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Andy Dingley wrote:

OK, but you can be alergic to lots of stuff that's non-toxic, consider food alergies, for example. Contact dermatitis from exposure to lacquer (I thought my spelling looked funny) among Americans traveling in the Orient is well-documented. One particularly (in)famous example is the entourage that went with Nixon to China. Several people in the party had a reaction to the lacquered toilet seats.
Aparently it is generally not a problem for most Chinese, only to people who have previously had a reaction to poison ivy, (or poison oak or poison sumac I would suppose). Maybe an immunologist could explain it.
--
FF
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Aparently it is generally not a problem for most Chinese, only to people who have previously had a reaction to poison ivy, (or poison oak or poison sumac I would suppose). Maybe an immunologist could explain it.
Or, you might read some of the information available at http://www.asthmacasestudies.org /
You have to have manufactured antibodies from a previous exposure to a similar substance. This does not mean you had to have experienced anything you'd recognize as a reaction.
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On 12 Apr 2005 18:13:25 -0700, snipped-for-privacy@spamcop.net wrote:

You expect me to believe _Nixon_ ?

Good.
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Andy Dingley wrote:

Would you REALLY want to see for yourself?

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FF


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Pure Tung Oil is not toxic, and neither are most wood finishes. The various solvents and driers added to finishes are why there are warnings about toxicity on the labels. In general, after wood finishes have _completely_ dried, they are non-toxic. For food surfaces or anything that a child would chew on, it's good to be extra cautious.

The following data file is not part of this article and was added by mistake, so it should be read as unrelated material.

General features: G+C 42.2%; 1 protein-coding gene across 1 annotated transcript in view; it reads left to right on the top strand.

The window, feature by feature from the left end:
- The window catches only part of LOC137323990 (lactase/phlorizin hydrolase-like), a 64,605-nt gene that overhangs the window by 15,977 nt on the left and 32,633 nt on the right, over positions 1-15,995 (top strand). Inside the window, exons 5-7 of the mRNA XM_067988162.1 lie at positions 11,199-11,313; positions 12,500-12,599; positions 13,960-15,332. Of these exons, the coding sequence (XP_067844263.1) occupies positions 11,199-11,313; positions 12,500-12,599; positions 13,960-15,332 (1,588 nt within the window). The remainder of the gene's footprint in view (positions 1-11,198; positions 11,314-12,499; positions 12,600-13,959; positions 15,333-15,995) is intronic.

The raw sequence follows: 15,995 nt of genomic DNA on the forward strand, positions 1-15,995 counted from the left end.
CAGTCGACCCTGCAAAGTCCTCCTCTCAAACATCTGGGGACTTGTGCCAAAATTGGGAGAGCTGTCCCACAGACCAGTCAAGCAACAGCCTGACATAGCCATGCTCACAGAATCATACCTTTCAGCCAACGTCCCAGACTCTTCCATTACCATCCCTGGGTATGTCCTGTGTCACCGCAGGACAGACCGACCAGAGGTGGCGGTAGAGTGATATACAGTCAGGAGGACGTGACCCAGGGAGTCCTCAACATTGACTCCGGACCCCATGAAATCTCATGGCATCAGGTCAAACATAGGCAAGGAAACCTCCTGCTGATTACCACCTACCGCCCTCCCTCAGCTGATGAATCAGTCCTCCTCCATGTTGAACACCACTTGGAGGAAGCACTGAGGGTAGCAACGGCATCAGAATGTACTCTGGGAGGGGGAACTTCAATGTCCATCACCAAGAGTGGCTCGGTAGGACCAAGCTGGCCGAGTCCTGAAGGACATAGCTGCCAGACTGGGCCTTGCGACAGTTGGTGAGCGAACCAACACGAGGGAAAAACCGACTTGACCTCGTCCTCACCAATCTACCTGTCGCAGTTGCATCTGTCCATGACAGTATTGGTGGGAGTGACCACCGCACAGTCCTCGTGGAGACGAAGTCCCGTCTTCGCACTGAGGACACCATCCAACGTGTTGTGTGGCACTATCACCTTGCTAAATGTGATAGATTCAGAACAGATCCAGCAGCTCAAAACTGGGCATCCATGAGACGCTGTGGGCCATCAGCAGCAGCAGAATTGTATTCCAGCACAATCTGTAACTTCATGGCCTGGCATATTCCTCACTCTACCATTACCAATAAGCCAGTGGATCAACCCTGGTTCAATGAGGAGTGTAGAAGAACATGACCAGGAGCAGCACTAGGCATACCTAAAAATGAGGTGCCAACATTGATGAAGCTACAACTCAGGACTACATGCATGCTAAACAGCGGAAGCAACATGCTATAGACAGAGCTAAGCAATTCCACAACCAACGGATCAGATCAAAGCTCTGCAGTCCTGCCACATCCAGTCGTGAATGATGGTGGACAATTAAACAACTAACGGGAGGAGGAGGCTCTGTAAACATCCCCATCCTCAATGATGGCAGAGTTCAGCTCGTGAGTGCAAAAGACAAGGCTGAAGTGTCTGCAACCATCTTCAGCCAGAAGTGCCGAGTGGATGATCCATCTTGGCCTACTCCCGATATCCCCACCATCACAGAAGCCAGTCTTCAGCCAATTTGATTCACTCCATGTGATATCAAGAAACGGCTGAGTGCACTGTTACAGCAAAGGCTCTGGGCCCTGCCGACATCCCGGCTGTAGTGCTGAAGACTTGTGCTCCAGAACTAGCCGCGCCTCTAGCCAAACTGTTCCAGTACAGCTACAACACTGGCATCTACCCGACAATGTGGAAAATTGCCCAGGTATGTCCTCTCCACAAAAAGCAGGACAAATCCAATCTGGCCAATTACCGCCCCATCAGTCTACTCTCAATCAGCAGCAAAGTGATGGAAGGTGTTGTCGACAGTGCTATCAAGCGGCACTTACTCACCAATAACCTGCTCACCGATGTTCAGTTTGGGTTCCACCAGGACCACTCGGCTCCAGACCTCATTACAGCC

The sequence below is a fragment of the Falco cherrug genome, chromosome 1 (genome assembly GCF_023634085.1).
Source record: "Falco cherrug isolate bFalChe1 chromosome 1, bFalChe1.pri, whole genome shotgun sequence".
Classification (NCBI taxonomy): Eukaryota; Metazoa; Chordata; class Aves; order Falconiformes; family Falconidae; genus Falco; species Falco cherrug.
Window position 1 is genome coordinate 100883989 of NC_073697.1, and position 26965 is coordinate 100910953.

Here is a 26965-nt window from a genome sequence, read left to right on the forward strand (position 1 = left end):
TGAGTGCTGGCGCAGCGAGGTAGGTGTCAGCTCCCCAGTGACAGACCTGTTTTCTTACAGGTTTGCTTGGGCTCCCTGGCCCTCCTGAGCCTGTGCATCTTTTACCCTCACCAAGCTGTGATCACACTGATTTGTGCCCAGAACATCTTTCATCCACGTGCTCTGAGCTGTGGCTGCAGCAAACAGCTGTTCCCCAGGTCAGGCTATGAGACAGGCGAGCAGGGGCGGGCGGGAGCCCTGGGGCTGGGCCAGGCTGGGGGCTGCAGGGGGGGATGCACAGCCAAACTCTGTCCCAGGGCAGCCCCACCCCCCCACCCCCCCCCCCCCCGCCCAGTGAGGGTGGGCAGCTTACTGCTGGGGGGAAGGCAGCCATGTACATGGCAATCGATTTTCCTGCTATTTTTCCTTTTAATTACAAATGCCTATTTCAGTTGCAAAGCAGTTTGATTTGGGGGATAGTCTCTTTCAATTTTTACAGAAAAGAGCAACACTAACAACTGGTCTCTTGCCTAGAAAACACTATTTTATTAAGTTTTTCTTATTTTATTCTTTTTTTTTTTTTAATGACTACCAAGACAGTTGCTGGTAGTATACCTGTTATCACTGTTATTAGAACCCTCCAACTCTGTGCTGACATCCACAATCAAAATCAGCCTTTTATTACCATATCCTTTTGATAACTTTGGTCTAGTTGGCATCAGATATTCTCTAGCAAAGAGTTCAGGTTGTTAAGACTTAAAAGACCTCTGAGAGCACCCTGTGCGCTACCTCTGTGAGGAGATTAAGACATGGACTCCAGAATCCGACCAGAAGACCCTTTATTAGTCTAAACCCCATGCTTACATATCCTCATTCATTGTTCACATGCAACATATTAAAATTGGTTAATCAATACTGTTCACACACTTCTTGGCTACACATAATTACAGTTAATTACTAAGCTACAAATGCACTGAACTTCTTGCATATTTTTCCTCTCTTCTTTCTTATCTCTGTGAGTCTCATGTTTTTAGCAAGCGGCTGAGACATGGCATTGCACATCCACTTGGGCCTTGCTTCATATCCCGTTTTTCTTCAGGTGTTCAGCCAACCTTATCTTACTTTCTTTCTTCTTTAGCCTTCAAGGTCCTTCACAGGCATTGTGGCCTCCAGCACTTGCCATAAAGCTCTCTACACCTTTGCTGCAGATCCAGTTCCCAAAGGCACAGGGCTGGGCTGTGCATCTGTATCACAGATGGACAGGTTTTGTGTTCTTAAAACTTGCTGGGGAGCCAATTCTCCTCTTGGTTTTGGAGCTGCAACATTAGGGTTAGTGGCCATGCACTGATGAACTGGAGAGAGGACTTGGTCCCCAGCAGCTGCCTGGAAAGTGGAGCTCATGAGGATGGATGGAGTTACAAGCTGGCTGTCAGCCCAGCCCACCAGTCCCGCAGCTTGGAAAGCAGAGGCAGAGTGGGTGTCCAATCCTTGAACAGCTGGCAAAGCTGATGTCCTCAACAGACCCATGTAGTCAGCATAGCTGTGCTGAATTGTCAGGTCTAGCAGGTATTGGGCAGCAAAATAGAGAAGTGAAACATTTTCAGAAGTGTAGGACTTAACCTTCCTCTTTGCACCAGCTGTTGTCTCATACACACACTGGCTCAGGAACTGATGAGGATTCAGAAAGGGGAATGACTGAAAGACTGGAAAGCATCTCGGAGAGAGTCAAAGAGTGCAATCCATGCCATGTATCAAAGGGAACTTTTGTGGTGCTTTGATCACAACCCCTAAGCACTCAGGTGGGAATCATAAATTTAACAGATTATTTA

Of course, one could have allergic reactions to various ingredients in finishes, or to certain woods for that matter.
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JeffB
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OK....let's go in another direction, then. I won't hold anyone responsible for any disaster which might ensue from this. :-) I have a can of salad bowl finish in the cellar, from some company that starts with a "B". Whatever. Anyone wanna lay odds on how that might affect the BACK (not the fretboard) of a guitar neck, compared with tung oil?

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Behlen's Salad Bowl Finish is very similar to other oil finishs (Tung Oil Finish, Danish Oil Finish) that is a blend of a drying oil (probably linseed 'cause it's cheaper, but could have tung oil also), some resins (varnish) and a solvent (mineral spirits). As I remember, it has a moderate amount of resins and can build up a significant (for oil finishes) surface film by applying 3 coats.
I haven't made a guitar, but I would guess the normal finish would be a lacquer, which would be more durable than oil. But a good thing about renewing oil finishes, is you just put on another coat!
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The Behlen's I had was tung-based.